Many persons inadvertently and incorrectly interchange economic growth and economic development as though they are one and the same. Economists posit that ‘economic growth’ is an increase in the Gross Domestic Product (GDP) of a nation.[4] GDP is the aggregate of all goods that are produced, distributed and consumed in an economy in a given year.[5]  As such, an increase entails the employment of more factors of production (land, labour, capital and entrepreneurship). Equally, G.D.P is the aggregate of the factor incomes.   Apart from the definitional properties of G.D.P, the reader must understand a thorough understanding of this measurement of production in order that s/he is able to grasp the issues that will be critically presented in this paper. 

GDP’s Growth does not automatically disaggregate into a share of production to each sector within the economy. The growth of the economy may entail all sectors getting proportionately more or proportionately less than other sectors. It has been the case on a wide scale that the owners of capital, the entrepreneurs, have been receiving significantly more of the GDP than the other participants. It is this disparity between the wage earners and the owners of capital that must be addressed in order to develop the human capital of the population as a whole. This is especially the case when capital is very unequally distributed.  An increase in productive capacity of an economy may not have been for the general good of all peoples therein but may be due largely to small sub-sector of the populace.

Economic development, however, is significantly different from that of economic growth.  In that, “Development in human society is a many sided process. At the level of the individual it implies increase in skill and capacity ………… and material well being”.[6] Implicit in that definition is the accumulation of the surplus of individual firms. In order for this surplus to be meaningful as a human indicator of development and large enough to ensure the survival of firms and improve the standard of living of those employed by the firm, the surplus cannot be consumed after a day.  If this is done, then the standard of living of the workforce will decline and this decline is concomitant with the lack of development in the domestic economy.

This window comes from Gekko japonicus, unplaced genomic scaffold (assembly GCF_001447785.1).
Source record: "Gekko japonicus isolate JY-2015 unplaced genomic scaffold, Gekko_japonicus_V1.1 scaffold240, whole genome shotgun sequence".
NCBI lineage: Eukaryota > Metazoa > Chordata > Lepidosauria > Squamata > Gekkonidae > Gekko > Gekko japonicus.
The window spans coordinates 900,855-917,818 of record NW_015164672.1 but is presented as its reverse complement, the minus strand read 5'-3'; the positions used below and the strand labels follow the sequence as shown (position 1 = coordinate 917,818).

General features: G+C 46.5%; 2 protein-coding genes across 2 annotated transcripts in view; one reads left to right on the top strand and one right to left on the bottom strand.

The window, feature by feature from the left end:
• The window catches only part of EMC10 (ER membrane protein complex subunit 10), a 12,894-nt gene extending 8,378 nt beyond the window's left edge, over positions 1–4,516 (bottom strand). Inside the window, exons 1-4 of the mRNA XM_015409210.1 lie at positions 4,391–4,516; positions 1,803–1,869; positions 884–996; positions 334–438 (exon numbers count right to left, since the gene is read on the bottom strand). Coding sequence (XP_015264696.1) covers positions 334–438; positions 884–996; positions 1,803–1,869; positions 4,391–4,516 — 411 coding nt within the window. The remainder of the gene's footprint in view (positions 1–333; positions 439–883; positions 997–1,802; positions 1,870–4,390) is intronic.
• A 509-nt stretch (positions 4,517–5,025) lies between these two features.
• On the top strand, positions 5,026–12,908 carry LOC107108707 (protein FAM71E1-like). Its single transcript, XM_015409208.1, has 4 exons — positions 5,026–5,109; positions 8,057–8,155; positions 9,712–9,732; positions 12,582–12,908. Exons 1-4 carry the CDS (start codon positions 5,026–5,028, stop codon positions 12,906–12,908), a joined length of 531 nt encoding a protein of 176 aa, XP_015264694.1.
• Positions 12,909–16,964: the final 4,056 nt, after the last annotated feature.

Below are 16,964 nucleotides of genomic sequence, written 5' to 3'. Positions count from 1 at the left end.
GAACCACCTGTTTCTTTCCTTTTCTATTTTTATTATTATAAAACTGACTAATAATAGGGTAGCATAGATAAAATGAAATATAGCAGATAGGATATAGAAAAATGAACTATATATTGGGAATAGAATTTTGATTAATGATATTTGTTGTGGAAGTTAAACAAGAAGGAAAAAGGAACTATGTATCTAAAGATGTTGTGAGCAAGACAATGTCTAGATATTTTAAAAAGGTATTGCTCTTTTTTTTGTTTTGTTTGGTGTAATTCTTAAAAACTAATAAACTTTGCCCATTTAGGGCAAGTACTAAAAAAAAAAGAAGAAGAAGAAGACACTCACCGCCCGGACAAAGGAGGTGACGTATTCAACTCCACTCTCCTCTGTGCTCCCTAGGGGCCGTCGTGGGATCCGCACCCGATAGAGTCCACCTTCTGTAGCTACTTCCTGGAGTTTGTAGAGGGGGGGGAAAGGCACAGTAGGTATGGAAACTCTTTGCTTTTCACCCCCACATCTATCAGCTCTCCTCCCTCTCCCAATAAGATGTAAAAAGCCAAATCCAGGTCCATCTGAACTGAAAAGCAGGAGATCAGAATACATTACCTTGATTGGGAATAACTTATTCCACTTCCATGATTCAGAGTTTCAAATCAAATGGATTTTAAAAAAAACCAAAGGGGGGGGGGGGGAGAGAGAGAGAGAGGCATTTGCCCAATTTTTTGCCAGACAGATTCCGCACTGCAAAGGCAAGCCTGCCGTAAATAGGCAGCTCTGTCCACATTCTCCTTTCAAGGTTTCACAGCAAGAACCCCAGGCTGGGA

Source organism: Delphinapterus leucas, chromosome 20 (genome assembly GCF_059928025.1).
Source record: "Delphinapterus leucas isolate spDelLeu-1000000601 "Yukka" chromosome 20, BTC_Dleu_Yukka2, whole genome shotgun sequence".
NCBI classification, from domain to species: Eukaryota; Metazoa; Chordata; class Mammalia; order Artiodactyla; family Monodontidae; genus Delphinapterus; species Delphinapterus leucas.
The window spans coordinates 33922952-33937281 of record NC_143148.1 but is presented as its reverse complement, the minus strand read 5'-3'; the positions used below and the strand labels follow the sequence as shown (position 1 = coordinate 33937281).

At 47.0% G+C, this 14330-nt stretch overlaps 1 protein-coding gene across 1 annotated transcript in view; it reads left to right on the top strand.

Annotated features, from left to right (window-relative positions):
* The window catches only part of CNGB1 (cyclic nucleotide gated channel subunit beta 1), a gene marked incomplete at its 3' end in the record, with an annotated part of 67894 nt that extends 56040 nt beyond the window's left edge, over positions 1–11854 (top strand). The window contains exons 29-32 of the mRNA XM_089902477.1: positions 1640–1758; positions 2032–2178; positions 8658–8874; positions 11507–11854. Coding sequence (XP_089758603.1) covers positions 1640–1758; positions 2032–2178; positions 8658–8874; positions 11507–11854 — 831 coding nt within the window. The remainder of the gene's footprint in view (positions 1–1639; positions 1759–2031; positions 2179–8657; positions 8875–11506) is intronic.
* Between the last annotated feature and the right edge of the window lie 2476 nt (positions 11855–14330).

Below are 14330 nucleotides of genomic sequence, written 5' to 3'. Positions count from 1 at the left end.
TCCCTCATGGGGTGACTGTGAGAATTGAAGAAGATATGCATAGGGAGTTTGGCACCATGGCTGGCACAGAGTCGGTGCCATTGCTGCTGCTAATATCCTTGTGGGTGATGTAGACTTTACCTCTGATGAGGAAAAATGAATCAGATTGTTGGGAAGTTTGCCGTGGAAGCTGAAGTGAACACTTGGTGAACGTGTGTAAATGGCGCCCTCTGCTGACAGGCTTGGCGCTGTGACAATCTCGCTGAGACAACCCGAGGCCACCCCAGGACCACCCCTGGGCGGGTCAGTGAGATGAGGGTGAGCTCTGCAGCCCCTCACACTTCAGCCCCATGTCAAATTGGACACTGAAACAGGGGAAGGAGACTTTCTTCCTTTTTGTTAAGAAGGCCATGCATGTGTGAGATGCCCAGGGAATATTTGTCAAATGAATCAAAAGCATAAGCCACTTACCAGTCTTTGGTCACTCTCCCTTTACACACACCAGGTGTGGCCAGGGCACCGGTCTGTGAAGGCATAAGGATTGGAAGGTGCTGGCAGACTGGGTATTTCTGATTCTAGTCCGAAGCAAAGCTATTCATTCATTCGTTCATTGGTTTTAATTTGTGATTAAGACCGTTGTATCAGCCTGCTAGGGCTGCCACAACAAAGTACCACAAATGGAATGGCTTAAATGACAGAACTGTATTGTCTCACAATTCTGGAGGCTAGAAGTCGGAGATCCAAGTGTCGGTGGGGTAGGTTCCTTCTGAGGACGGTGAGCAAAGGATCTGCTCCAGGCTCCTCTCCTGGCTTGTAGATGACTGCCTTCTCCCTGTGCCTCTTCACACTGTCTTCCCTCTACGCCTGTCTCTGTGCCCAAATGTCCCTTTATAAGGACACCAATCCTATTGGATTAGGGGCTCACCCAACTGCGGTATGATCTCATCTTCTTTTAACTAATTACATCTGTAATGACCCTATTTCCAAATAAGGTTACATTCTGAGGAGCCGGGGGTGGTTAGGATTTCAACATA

Economic growth in some economies can then be associated with immizerization, in that economic growth may result in misery. This occurs when economic growth causes a high proportion of the population to become impoverished while a smaller proportion accumulates substantial wealth. As such, this growth may lead to impoverishment of a sector or some sectors within the economy but this cannot be the case for economic development implies the improvement in human capital that is not important for growth. 

On the other hand, the Modern Economists believe that development is broader than economic growth.  Professor Michael Todaro purported that there are three (3) objectives of development.  Firstly, they are “increase the availability and widen the distribution of basic life – such as food, shelter, health, and protection.  Secondly, to raise the levels of living, including, in addition to higher incomes, the better jobs, better education, and greater attention to cultural and humanistic values, all of which will serve not only to enhance material well-being also to generate greater individual and national self-esteem. Finally, he purported the expansion of social choices.”  Based on Professor Todaro’s position on development, this includes the improvement in the quality of life of people through social, political and economic determinants.